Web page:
Japanese Journal of Veterinary Research;Volume 65 Number 3

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Discriminant analysis for the prediction and classification of tick-borne infections in some dairy cattle herds at Dakahlia Governorate, Egypt

Abo El Fadl, Eman A.;El-Ashker, Maged;Suganuma, Keisuke;Kayano, Mitsunori

Permalink : http://hdl.handle.net/2115/67140
JaLCDOI : 10.14943/jjvr.65.3.127
KEYWORDS : Classification;discriminant analysis;pathogens;predictors;tick-borne

Abstract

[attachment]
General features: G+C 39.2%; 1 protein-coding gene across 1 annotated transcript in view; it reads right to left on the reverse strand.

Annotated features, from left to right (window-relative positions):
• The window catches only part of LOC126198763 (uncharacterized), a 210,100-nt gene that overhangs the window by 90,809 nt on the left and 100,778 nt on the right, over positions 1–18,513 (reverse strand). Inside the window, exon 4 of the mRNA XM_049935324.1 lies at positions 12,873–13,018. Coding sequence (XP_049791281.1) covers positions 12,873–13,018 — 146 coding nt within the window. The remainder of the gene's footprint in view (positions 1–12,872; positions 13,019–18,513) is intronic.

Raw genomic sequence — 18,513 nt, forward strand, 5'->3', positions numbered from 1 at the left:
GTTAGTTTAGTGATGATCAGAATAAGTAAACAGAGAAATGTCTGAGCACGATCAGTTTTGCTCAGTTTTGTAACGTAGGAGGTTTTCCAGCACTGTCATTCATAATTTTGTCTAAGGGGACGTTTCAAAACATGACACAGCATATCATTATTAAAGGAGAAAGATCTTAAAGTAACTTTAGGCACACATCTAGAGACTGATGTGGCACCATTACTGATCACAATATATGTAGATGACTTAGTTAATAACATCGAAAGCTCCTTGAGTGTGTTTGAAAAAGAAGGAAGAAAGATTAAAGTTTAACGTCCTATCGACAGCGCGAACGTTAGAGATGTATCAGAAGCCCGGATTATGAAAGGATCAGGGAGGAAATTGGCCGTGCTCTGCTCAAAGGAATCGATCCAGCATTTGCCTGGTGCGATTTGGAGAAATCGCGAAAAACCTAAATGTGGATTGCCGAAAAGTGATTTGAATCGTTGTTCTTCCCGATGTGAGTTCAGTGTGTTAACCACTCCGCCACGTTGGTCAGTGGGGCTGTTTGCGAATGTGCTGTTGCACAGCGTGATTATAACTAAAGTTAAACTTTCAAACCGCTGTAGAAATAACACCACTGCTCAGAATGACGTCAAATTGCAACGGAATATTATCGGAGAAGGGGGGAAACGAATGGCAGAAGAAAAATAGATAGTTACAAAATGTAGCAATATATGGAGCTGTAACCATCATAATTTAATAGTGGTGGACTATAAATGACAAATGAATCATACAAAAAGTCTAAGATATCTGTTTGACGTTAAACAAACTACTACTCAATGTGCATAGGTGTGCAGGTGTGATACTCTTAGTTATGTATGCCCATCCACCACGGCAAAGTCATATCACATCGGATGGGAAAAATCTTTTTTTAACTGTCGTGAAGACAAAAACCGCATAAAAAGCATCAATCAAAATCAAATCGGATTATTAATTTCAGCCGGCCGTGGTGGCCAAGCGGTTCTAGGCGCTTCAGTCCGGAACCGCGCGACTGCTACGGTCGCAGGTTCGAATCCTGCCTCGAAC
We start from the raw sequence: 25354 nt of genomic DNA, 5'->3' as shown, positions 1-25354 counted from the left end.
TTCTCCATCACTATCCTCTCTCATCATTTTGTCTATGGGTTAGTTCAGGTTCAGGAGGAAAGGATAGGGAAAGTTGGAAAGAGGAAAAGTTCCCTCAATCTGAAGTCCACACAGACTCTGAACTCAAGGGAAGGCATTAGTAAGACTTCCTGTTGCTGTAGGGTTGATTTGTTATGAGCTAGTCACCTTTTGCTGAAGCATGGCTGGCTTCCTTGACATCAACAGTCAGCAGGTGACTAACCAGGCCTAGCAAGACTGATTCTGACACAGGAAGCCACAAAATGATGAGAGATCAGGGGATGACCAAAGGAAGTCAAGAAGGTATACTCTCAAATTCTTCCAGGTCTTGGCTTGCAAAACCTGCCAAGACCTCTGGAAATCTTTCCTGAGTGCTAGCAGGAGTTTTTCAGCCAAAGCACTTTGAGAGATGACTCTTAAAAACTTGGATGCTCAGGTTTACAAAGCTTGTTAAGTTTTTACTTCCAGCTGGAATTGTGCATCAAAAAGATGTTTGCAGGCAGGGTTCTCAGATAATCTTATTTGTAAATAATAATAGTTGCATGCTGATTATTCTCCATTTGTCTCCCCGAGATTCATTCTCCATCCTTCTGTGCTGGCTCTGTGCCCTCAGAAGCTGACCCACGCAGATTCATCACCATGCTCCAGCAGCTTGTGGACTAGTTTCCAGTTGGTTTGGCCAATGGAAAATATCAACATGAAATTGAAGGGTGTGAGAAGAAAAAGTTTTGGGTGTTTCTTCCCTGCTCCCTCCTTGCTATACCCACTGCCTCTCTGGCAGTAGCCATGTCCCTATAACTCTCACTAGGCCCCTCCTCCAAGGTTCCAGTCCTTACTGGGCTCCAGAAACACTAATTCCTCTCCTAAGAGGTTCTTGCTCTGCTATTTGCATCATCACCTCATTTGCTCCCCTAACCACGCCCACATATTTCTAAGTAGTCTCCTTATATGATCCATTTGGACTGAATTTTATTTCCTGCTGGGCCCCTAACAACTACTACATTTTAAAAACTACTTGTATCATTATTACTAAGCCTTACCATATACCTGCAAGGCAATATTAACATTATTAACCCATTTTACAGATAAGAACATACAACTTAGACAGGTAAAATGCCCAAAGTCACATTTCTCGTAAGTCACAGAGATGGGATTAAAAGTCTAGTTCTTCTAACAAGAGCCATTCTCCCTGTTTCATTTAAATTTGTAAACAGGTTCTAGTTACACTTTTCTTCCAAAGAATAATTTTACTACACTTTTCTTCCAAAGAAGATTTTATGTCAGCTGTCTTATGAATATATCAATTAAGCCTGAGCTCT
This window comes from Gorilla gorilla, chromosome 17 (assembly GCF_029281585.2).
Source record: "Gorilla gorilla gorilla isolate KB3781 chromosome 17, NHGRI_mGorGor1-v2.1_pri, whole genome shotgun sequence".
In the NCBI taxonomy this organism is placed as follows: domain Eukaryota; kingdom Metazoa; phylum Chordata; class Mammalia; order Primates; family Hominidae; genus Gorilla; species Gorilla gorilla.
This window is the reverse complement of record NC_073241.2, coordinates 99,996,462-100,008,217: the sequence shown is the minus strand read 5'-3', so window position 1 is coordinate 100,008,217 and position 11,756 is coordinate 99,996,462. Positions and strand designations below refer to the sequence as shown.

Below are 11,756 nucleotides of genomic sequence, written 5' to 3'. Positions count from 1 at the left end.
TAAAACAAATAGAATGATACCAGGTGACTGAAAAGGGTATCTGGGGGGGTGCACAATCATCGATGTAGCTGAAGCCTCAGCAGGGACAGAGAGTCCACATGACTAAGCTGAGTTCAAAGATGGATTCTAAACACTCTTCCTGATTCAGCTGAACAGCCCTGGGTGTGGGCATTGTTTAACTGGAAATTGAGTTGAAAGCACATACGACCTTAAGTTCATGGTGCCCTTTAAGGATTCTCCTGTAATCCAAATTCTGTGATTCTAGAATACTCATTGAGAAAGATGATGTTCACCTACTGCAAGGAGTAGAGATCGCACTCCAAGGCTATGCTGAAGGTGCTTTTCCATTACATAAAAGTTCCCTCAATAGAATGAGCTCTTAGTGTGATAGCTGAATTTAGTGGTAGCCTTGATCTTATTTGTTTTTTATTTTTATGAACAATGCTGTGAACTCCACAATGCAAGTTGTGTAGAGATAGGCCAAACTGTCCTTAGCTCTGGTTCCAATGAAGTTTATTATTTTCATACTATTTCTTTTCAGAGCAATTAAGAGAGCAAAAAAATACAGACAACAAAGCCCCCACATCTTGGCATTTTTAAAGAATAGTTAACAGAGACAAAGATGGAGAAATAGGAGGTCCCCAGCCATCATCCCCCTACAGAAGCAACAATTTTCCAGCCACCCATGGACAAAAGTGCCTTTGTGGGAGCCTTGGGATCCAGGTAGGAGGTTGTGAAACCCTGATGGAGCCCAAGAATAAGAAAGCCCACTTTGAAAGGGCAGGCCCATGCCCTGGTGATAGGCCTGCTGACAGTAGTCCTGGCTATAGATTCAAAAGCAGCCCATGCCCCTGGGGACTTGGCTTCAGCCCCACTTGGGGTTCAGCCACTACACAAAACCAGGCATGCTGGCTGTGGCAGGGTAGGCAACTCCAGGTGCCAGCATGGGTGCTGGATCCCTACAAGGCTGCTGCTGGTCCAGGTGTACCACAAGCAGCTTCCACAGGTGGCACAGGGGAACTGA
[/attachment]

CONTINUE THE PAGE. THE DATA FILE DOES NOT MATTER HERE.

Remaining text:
This study was undertaken to use the variable loadings in linear discriminant analysis (LDA) to determine the most important predictors for the discrimination of tick-borne diseases (TBDs), particularly babesiosis and anaplasmosis and predict the group membership from the predictors. In total, 163 cattle, from different localities at Dakahlia Governorate, Egypt, were investigated in 2012 and 2013 for the presence of TBDs. All cattle were clinically examined and a clinical index score was determined for each cow. Blood samples were also collected from each animal for adopting microscopy and diagnostic laboratory methods. Out of the examined cattle, 83 animals were acutely-ill (Babesia bovis and Anaplasma marginale were identified in 11 and 10 animals, respectively), while 80 cows were apparently healthy but having previous attacks of blood parasites (23 animals harbored anaplasma marginale (asymptomatic carriers)). The remained 119 animals were negative to TBDs. Fourteen animals were not survived and 149 cases were survived. As the result of the first LDA to discriminate babesiosis, anaplasmosis and negative to TBDs, 89.0% of animals were correctly classified; 78.8% (26/33) for anaplasma, 100% (11/11) for babesia infections, 90.8% (108/119) for negative to TBDs, respectively. The important predictors for the discrimination were oculonasal discharge, bloody feces, hemoglobinuria, bloody feces and respiratory rate. On the other hand, the second LDA discrimination showed high classification accuracy of 87.1% for the discrimination of survivors and non-survivors; 89.9% (134/149) for survivors and 57.1% (8/14) for non-survivors, while the important predictors included oculonasal discharge, recumbent posture and nervous sign.

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